Please note: The venue of the symposium is room F3 of the Royal Institute of Technology (KTH), Lindstedtsväg 26.
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Nanomaterials are nowadays part of our everyday life. They are used in cosmetics products. We breathe nanoparticles on a daily basis since they are produced by the present-day automobile engines. Meanwhile, nanomaterials are also being developed for biomedical purposes, thus sooner or later they are likely used as carriers of drugs, improving our health.
How much do we actually know about the environmental and health effects of nanomaterials? Too little. Is there possibly reason for concern? Yes. Is it possible that nanomaterials could be used for applications improving the quality our lives, if we just understood their properties well enough. Definitely yes.
The bottom line is that the environmental and health effects of nanomaterials are of global concern, both in view of assessing the impact of nanomaterials discharged into nature and for a safe and transparent development of nanotechnology, especially in relation to novel applications in biomedicine. At present, nanomaterials are already produced at an industrial scale and the number of consumer products featuring nanomaterials is increasing at a rapid pace. At the same time, detailed understanding of the potential biological and ecological effects of nanomaterials and the related legislation are clearly lagging behind. Some of the key questions related to these issues are the transport, uptake and transformation of nanomaterials in air, soil and natural waters, as well as within biological organisms.
To treat these questions and related issues, the Symposium on "Assessment of Biological Effects of Nanomaterials" will be organized by Nordita on the campus of KTH (The Royal Institute of Technology, Stockholm, Sweden). The Symposium is a full, two-day scientific meeting with invited presentations, contributed talks as well as discussion sessions related to important and topical questions around the themes of nanomaterials acting on biological systems.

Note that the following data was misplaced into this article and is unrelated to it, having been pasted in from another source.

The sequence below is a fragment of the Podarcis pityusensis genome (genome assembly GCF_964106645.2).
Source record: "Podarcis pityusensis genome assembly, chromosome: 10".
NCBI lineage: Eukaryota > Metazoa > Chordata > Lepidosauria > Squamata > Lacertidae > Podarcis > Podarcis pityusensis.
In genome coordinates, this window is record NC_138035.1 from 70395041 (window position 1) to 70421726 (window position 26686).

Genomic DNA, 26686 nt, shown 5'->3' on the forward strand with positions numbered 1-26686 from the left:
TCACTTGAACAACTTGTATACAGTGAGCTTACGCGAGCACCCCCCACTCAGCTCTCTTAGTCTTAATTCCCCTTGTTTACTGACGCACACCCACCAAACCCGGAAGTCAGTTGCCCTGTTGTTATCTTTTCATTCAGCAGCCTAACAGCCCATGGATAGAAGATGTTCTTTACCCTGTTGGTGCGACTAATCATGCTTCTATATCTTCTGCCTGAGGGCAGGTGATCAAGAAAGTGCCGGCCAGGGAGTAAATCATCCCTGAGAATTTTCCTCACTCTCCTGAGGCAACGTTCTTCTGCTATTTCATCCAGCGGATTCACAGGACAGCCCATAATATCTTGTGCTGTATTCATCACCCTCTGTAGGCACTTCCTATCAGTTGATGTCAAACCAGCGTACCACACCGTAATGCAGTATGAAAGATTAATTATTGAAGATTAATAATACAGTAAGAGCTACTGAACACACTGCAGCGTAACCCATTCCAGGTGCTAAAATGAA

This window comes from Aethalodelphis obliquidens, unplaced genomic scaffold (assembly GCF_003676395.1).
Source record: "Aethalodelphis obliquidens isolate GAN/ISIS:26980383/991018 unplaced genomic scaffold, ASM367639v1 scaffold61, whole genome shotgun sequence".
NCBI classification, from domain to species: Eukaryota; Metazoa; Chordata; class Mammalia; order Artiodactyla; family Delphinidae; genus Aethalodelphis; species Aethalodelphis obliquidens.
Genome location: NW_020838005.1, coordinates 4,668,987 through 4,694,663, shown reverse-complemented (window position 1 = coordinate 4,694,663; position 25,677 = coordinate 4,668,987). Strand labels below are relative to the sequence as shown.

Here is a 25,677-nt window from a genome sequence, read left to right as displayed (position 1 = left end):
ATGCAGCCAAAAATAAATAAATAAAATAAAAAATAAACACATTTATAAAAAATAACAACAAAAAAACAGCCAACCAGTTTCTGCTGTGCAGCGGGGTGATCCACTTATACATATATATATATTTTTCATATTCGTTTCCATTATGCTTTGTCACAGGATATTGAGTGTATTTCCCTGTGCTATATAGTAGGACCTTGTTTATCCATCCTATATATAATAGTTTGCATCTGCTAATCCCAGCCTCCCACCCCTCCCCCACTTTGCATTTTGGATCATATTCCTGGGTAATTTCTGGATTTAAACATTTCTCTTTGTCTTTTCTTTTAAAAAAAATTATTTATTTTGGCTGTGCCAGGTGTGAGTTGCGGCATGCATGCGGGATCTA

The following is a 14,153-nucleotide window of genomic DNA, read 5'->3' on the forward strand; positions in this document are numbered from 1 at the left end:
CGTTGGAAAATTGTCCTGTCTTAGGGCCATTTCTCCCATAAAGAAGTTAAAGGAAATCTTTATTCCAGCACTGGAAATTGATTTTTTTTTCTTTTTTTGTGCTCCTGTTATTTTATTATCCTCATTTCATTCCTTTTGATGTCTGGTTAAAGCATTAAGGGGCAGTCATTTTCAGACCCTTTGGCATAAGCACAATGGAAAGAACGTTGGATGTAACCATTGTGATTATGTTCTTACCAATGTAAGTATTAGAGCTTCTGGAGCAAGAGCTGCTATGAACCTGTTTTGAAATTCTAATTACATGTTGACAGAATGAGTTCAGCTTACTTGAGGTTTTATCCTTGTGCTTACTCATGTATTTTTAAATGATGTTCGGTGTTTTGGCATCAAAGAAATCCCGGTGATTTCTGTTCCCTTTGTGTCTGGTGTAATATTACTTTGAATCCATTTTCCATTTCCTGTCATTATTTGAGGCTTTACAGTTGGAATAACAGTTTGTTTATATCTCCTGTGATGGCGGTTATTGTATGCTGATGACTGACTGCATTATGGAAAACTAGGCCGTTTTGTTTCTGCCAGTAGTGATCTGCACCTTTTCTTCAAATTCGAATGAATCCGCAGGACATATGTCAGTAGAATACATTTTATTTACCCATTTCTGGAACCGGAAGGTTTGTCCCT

One of the main overall objectives of the Symposium is to promote synergy in this field through discussions and collaborations, matching theoretical and experimental groups, coupling the theoretical work as closely as possible with experiments.
We are expecting participants from different fields of science, such as physics, chemistry, biochemistry, biology, environmental sciences, and medical sciences. The Symposium is free of charge and open for anyone to attend. However, we kindly ask for all of the participants to register in advance to the Symposium, so that we have a clear idea of the number of participants.
In order to apply for a presentation in the Symposium, please send an abstract of your presentation, either in DOC or PDF format (max 1 page) to the program chairman Emppu Salonen (e-mail: Firstname.Lastname@tkk.fi). Deadline: January 15, 2009.
The topics of the Symposium include (but are not limited to):
- Theory and simulations applied to nanomaterials acting on biological systems
- Coupling theory and simulations with experiments as closely as possible
- Environmental fate of nanomaterials
- Bioavailability and toxicology
- Fundamental interactions of nanomaterials with biological systems
- Green nanotechnology
- Biomedical applications, drug delivery
- Characterization, detection, and monitoring
- Exposure and risk assessment, regulation policies
Symposium speakers (confirmed)
- Baoshan Xing, University of Massachusetts, USA
- Pekka Koskinen, University of Jyväskylä, Finland
- Jayne Wallace, University of Oxford, UK
- Luca Monticelli, INSERM, France / Helsinki University of Technology, Finland
- Sijie Lin, Clemson University, USA
- Anna Shvedova, West Virginia University, USA
- Yuri Volkov, Trinity College Dublin, Ireland
- Peter Tieleman, University of Calgary, Canada
- Olle Edholm, KTH, Sweden
- Peter Wick, EMPA, Switzerland
- Anne Thoustrup Saber, National Institute of Occupational Health, Denmark